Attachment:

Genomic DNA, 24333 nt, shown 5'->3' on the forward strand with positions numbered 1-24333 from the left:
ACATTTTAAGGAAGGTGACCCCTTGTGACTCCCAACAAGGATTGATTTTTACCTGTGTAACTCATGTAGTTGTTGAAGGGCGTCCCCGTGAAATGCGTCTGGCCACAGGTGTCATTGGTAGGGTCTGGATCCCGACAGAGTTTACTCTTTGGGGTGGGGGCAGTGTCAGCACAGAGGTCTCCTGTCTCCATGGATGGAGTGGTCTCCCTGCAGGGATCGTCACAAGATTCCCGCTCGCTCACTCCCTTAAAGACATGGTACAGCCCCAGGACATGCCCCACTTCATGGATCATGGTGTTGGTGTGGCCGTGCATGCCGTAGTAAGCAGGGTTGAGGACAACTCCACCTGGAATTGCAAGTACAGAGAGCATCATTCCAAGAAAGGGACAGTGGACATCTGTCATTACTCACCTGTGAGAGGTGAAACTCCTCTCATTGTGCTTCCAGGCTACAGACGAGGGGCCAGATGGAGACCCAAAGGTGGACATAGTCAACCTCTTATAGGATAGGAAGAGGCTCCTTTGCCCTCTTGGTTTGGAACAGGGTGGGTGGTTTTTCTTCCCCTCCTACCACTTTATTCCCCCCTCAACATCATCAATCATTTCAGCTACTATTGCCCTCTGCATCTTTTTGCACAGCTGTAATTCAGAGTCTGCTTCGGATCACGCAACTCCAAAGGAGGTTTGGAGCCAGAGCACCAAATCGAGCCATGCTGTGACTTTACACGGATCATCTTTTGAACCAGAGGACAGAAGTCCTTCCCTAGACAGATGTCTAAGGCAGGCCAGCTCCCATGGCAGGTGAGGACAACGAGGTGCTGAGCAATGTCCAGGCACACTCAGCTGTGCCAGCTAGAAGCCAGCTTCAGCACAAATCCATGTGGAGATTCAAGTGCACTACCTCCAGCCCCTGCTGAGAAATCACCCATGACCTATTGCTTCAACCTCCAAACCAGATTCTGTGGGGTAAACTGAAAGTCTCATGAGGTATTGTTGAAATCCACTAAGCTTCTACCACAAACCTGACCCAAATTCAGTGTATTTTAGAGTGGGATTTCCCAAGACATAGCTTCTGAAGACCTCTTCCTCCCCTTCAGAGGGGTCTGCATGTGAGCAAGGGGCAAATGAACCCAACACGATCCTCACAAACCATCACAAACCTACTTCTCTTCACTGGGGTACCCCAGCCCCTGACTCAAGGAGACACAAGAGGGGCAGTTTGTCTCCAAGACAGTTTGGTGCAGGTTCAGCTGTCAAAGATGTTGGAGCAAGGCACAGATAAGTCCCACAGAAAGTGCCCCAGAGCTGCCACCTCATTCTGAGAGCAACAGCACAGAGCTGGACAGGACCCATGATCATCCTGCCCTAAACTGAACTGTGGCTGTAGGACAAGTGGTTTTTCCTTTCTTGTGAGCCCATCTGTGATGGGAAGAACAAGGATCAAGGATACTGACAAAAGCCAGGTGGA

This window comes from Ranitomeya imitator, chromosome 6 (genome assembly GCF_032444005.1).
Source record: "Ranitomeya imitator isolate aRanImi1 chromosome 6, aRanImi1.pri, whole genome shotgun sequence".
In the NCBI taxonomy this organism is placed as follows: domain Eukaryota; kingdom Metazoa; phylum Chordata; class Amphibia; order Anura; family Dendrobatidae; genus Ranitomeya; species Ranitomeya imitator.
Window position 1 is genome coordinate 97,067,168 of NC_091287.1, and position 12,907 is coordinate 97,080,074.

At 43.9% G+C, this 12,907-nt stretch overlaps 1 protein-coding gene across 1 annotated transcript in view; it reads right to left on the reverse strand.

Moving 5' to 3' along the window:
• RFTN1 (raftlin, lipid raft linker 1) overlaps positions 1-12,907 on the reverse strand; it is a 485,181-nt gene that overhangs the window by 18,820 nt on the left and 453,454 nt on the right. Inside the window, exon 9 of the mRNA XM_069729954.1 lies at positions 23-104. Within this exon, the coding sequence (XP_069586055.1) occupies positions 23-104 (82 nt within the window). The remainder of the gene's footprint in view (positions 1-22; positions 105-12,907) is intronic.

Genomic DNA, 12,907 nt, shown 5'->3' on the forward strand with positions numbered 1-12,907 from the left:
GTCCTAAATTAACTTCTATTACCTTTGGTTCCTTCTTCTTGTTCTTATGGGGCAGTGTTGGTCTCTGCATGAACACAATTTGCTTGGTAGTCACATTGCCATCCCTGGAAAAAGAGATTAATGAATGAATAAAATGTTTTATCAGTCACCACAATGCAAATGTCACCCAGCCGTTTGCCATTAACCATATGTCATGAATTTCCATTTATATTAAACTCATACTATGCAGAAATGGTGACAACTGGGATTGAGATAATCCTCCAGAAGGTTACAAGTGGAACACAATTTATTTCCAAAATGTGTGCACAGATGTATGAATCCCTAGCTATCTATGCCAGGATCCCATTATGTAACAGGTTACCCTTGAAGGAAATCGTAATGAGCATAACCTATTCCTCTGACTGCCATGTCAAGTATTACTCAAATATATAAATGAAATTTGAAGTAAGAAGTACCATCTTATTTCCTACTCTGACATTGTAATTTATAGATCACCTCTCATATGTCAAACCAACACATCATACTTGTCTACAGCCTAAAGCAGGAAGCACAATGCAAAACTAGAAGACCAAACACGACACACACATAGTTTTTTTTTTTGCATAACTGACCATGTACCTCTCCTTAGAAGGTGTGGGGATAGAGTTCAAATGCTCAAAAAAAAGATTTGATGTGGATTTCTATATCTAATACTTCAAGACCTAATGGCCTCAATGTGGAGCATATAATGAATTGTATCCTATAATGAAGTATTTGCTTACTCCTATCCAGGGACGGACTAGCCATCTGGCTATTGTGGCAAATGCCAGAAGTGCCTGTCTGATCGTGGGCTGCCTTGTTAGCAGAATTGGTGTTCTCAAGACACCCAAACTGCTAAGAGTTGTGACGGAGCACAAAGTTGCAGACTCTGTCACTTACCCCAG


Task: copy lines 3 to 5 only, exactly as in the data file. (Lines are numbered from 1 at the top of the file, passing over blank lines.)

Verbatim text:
This window comes from Ranitomeya imitator, chromosome 6 (genome assembly GCF_032444005.1).
Source record: "Ranitomeya imitator isolate aRanImi1 chromosome 6, aRanImi1.pri, whole genome shotgun sequence".
In the NCBI taxonomy this organism is placed as follows: domain Eukaryota; kingdom Metazoa; phylum Chordata; class Amphibia; order Anura; family Dendrobatidae; genus Ranitomeya; species Ranitomeya imitator.